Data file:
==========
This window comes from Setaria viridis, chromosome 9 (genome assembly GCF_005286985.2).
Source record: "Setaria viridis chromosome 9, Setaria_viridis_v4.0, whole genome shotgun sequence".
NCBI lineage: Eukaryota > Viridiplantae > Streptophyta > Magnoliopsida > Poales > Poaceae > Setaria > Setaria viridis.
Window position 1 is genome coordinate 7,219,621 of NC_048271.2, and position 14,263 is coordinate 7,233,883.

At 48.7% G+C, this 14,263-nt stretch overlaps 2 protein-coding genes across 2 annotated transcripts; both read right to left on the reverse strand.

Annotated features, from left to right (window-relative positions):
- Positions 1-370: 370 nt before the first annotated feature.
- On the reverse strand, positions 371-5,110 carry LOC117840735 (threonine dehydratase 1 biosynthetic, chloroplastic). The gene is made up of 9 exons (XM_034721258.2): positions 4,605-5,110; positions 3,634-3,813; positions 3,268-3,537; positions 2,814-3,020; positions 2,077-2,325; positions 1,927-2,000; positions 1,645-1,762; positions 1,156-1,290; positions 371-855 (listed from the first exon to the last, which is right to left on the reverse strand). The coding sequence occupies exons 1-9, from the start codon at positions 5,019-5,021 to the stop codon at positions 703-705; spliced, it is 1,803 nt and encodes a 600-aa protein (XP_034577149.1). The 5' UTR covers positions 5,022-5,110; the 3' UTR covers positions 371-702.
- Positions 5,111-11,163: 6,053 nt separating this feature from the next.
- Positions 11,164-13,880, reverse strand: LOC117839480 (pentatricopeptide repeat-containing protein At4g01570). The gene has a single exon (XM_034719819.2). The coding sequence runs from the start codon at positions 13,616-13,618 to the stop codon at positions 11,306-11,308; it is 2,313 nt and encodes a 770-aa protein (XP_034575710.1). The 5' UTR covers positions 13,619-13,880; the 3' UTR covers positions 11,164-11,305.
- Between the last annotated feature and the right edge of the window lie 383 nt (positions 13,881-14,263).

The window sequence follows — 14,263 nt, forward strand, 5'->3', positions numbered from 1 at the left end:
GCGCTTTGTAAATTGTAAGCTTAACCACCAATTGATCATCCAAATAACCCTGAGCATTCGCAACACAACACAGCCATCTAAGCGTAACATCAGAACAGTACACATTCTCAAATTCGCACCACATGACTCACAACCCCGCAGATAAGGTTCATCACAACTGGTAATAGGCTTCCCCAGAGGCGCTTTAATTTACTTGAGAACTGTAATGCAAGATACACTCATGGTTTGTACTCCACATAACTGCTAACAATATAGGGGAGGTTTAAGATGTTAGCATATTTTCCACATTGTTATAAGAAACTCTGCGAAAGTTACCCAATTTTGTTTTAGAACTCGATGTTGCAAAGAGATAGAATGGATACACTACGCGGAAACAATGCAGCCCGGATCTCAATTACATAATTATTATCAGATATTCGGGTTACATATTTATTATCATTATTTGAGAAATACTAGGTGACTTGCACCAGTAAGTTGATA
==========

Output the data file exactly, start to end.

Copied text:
This window comes from Setaria viridis, chromosome 9 (genome assembly GCF_005286985.2).
Source record: "Setaria viridis chromosome 9, Setaria_viridis_v4.0, whole genome shotgun sequence".
NCBI lineage: Eukaryota > Viridiplantae > Streptophyta > Magnoliopsida > Poales > Poaceae > Setaria > Setaria viridis.
Window position 1 is genome coordinate 7,219,621 of NC_048271.2, and position 14,263 is coordinate 7,233,883.

At 48.7% G+C, this 14,263-nt stretch overlaps 2 protein-coding genes across 2 annotated transcripts; both read right to left on the reverse strand.

Annotated features, from left to right (window-relative positions):
- Positions 1-370: 370 nt before the first annotated feature.
- On the reverse strand, positions 371-5,110 carry LOC117840735 (threonine dehydratase 1 biosynthetic, chloroplastic). The gene is made up of 9 exons (XM_034721258.2): positions 4,605-5,110; positions 3,634-3,813; positions 3,268-3,537; positions 2,814-3,020; positions 2,077-2,325; positions 1,927-2,000; positions 1,645-1,762; positions 1,156-1,290; positions 371-855 (listed from the first exon to the last, which is right to left on the reverse strand). The coding sequence occupies exons 1-9, from the start codon at positions 5,019-5,021 to the stop codon at positions 703-705; spliced, it is 1,803 nt and encodes a 600-aa protein (XP_034577149.1). The 5' UTR covers positions 5,022-5,110; the 3' UTR covers positions 371-702.
- Positions 5,111-11,163: 6,053 nt separating this feature from the next.
- Positions 11,164-13,880, reverse strand: LOC117839480 (pentatricopeptide repeat-containing protein At4g01570). The gene has a single exon (XM_034719819.2). The coding sequence runs from the start codon at positions 13,616-13,618 to the stop codon at positions 11,306-11,308; it is 2,313 nt and encodes a 770-aa protein (XP_034575710.1). The 5' UTR covers positions 13,619-13,880; the 3' UTR covers positions 11,164-11,305.
- Between the last annotated feature and the right edge of the window lie 383 nt (positions 13,881-14,263).

The window sequence follows — 14,263 nt, forward strand, 5'->3', positions numbered from 1 at the left end:
GCGCTTTGTAAATTGTAAGCTTAACCACCAATTGATCATCCAAATAACCCTGAGCATTCGCAACACAACACAGCCATCTAAGCGTAACATCAGAACAGTACACATTCTCAAATTCGCACCACATGACTCACAACCCCGCAGATAAGGTTCATCACAACTGGTAATAGGCTTCCCCAGAGGCGCTTTAATTTACTTGAGAACTGTAATGCAAGATACACTCATGGTTTGTACTCCACATAACTGCTAACAATATAGGGGAGGTTTAAGATGTTAGCATATTTTCCACATTGTTATAAGAAACTCTGCGAAAGTTACCCAATTTTGTTTTAGAACTCGATGTTGCAAAGAGATAGAATGGATACACTACGCGGAAACAATGCAGCCCGGATCTCAATTACATAATTATTATCAGATATTCGGGTTACATATTTATTATCATTATTTGAGAAATACTAGGTGACTTGCACCAGTAAGTTGATA